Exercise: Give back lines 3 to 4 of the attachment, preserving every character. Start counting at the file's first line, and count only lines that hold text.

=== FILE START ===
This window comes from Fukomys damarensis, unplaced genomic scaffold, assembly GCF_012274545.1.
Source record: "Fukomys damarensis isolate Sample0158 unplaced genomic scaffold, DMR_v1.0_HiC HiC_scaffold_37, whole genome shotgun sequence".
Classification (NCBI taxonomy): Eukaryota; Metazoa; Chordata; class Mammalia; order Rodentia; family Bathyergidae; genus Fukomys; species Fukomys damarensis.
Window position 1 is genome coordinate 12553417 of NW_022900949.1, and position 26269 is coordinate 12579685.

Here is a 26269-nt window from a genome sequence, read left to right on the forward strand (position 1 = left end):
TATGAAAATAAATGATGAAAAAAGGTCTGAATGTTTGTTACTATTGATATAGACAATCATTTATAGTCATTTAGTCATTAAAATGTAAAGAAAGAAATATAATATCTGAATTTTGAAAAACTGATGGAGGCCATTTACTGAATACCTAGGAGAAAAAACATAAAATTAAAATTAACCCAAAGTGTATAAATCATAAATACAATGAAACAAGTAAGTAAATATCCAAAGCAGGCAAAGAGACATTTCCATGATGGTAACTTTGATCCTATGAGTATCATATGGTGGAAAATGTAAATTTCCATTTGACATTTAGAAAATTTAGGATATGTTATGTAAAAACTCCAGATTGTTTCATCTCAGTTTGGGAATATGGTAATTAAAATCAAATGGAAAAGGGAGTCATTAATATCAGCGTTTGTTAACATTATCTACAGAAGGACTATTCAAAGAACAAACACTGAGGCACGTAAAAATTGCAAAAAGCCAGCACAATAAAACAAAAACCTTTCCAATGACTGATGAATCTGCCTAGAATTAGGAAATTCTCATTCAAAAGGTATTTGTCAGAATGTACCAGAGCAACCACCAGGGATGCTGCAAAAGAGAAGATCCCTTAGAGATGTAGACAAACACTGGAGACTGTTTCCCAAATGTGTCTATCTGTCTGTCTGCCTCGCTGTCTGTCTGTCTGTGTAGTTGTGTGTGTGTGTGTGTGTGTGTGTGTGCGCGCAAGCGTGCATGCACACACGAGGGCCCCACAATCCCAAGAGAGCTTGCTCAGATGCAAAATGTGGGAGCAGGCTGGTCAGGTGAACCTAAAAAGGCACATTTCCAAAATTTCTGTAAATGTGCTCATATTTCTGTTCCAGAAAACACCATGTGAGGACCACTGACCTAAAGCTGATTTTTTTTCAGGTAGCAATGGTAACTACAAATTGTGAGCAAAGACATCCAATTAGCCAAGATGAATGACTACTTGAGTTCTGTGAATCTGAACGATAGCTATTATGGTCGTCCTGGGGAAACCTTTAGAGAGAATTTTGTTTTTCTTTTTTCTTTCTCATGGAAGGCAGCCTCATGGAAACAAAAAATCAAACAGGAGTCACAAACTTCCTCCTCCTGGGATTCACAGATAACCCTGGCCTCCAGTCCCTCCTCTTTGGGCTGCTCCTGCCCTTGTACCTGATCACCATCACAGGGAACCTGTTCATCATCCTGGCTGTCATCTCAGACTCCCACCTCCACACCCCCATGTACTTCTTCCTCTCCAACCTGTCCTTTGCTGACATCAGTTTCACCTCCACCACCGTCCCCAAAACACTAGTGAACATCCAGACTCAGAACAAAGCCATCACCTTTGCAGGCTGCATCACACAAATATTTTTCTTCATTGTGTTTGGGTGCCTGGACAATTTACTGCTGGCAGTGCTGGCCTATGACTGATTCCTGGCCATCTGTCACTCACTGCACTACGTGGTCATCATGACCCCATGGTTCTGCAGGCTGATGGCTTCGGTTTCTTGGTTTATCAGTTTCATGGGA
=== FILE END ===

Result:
Classification (NCBI taxonomy): Eukaryota; Metazoa; Chordata; class Mammalia; order Rodentia; family Bathyergidae; genus Fukomys; species Fukomys damarensis.
Window position 1 is genome coordinate 12553417 of NW_022900949.1, and position 26269 is coordinate 12579685.